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Wednesday, October 28, 2009

Iran wants to retrade the deal

By Wednesday, Iran is supposed to give an answer as to whether it will agree to send some 75-80% of its known low enriched uranium (LEU) to Russia and France for enrichment to the 30% level and casting into rods for use in a medical reactor. While that is not a great deal for the West, for reasons I have discussed elsewhere, on Tuesday afternoon it was reported from Tehran that Iran wishes to retrade the deal, a scenario that could cause the deal to be canceled.
Among the central planks of the plan opposed by Iran -- but requested by the West to cut the risk of an Iranian atom bomb -- was for it to send most of its low-enriched uranium reserve abroad for processing all in one go, state television said.

Iran says it is enriching uranium only for power plant fuel, not for nuclear warheads. But its history of nuclear secrecy and continued restrictions on U.N. inspections have raised Western suspicions Iran is latently pursuing nuclear weapons capability.

Citing an unnamed official, the Iranian state Arabic-language satellite television station al Alam said on Tuesday Iran would present its response to the proposed agreement within 48 hours, a week after a deadline set by its author, U.N. nuclear watchdog chief Mohamed ElBaradei.

Al Alam said Iran would "agree to the general framework of the draft proposal but will request some important amendments."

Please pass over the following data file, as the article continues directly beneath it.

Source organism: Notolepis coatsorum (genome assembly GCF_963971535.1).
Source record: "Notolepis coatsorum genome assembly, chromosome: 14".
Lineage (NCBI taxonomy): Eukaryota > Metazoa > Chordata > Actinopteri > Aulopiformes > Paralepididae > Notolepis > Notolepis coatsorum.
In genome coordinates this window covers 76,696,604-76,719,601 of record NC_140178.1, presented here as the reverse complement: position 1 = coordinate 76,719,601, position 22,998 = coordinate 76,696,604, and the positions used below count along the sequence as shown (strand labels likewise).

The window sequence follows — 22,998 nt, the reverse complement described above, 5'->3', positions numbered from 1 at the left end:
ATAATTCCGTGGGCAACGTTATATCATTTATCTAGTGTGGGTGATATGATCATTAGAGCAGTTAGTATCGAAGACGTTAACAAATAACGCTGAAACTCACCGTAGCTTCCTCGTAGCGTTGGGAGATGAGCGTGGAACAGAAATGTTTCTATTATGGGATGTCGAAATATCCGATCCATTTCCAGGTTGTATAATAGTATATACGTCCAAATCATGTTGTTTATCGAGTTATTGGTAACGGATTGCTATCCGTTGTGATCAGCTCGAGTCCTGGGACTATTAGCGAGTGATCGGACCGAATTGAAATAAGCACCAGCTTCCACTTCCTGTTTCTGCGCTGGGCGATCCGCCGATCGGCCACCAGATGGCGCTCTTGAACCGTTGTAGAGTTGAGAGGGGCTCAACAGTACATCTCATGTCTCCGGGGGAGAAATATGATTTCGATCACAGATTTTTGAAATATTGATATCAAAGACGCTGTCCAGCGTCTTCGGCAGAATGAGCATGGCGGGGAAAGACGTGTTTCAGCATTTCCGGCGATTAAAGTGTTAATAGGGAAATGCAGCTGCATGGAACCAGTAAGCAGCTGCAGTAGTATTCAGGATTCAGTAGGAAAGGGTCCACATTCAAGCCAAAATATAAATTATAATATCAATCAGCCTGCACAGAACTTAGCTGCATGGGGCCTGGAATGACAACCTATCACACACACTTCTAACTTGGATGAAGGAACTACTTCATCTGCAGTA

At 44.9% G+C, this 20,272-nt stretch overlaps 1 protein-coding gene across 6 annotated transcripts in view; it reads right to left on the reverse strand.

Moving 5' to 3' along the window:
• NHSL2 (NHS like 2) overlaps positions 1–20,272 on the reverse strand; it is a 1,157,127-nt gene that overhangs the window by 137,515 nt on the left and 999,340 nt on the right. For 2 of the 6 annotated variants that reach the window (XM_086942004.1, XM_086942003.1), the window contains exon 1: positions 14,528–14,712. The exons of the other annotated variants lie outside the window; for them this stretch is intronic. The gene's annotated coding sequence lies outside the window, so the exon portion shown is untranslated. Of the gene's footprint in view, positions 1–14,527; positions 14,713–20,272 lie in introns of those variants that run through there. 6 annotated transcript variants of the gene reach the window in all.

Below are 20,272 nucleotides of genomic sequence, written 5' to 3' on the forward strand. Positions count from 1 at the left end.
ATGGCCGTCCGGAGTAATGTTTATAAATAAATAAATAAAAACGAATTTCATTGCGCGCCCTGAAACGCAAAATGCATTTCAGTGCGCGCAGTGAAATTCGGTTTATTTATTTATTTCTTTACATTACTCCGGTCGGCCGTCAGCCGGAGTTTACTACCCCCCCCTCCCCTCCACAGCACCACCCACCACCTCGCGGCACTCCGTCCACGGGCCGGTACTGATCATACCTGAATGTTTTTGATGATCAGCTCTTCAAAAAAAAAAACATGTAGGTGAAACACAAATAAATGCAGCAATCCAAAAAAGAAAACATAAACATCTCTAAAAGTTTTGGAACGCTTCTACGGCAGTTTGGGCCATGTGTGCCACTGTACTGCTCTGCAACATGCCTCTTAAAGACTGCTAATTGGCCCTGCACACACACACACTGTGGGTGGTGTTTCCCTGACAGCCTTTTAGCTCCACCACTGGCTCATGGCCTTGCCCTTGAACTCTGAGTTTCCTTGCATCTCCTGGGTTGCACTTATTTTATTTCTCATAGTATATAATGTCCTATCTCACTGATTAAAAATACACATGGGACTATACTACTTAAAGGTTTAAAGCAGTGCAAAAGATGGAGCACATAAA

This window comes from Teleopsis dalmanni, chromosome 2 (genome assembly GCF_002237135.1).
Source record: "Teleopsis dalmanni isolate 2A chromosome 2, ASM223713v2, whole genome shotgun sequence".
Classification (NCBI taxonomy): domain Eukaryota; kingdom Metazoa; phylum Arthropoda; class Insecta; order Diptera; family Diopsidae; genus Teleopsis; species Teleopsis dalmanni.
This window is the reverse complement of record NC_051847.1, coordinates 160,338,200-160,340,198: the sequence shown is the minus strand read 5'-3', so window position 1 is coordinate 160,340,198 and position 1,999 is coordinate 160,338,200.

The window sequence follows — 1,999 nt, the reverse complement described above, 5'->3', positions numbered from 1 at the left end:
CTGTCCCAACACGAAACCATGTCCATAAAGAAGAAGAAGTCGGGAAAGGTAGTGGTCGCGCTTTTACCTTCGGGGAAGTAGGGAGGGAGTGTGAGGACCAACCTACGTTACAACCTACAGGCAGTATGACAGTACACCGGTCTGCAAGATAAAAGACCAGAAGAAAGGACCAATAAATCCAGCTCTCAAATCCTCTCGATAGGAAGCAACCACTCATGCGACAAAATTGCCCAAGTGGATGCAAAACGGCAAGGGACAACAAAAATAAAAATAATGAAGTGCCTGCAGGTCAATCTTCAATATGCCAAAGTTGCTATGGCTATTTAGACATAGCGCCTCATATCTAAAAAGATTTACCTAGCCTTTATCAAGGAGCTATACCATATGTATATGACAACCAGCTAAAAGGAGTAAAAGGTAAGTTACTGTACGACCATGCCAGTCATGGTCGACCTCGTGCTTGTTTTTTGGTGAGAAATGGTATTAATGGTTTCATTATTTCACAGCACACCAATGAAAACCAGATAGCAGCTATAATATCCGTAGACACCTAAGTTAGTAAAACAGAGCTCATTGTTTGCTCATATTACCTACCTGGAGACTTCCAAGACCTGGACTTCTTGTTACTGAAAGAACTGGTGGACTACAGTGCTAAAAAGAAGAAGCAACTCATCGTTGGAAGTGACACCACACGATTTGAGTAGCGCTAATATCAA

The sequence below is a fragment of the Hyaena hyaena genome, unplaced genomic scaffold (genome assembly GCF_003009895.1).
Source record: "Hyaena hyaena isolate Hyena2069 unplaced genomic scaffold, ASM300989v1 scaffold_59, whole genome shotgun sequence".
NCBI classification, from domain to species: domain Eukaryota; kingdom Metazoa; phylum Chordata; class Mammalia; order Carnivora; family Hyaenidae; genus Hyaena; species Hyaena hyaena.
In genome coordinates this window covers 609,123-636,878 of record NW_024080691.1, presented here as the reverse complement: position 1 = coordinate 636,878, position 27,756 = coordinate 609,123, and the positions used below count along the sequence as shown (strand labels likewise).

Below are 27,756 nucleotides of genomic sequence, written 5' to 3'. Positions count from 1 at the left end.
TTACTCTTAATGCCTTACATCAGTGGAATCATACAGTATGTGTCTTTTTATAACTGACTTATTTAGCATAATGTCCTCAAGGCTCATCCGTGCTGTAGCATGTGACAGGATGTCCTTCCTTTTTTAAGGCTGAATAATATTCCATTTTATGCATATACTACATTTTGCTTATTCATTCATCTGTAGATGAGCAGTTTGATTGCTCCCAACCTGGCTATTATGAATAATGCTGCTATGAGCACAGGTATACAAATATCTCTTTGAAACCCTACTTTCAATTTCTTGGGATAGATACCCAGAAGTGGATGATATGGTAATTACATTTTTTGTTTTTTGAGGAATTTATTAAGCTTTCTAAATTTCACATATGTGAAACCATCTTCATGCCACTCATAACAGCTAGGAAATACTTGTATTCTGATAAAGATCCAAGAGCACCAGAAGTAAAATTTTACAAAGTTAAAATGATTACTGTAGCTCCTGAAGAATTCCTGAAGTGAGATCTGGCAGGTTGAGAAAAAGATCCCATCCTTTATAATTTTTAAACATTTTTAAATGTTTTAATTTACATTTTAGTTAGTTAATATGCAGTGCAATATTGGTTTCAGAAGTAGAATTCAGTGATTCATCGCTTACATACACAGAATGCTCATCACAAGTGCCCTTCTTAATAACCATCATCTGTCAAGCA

It did not elaborate on the changes Tehran would seek to the draft agreement ElBaradei hammered out in consultations with Iran, Russia, France and the United States in Vienna last week.

But senior lawmakers have said Iran should import foreign fuel rather than send abroad by the end of this year much of its own low-enriched uranium (LEU) stock -- a crucial strategic asset in talks with world powers -- as the proposal stipulates.


"It's not a good sign ... it is a bad indication," French Foreign Minister Bernard Kouchner told reporters at an EU foreign ministers meeting in Luxembourg, referring to the latest, ambiguous Iranian statements.

"Time is running out for the Iranians... This (Middle East) region is inflammable. It's an explosive circle and I do not think that in such a context the Iranians can play for time. That is very dangerous," he said.

"If there is the necessity -- but we might not see it until the end of the year -- we would start work on new sanctions," Kouchner added.
What could go wrong?


At 2:56 AM, Blogger NormanF said...

As I mentioned yesterday, Iran looks like its going for broke. Any normal country would accept such a generous offer but Iran is far from being a normal country. Its regime is radical enough that it is willing to jeopardize relations with the West in order to gain more concessions without it having to give up anything in return - which is the regime's modus operandi.As Tehran sees it, why settle for 80% when they can get still more down the road?

They must have confidence the West's offer is not a final offer when they raised the price of acceding to it.

What could go wrong indeed


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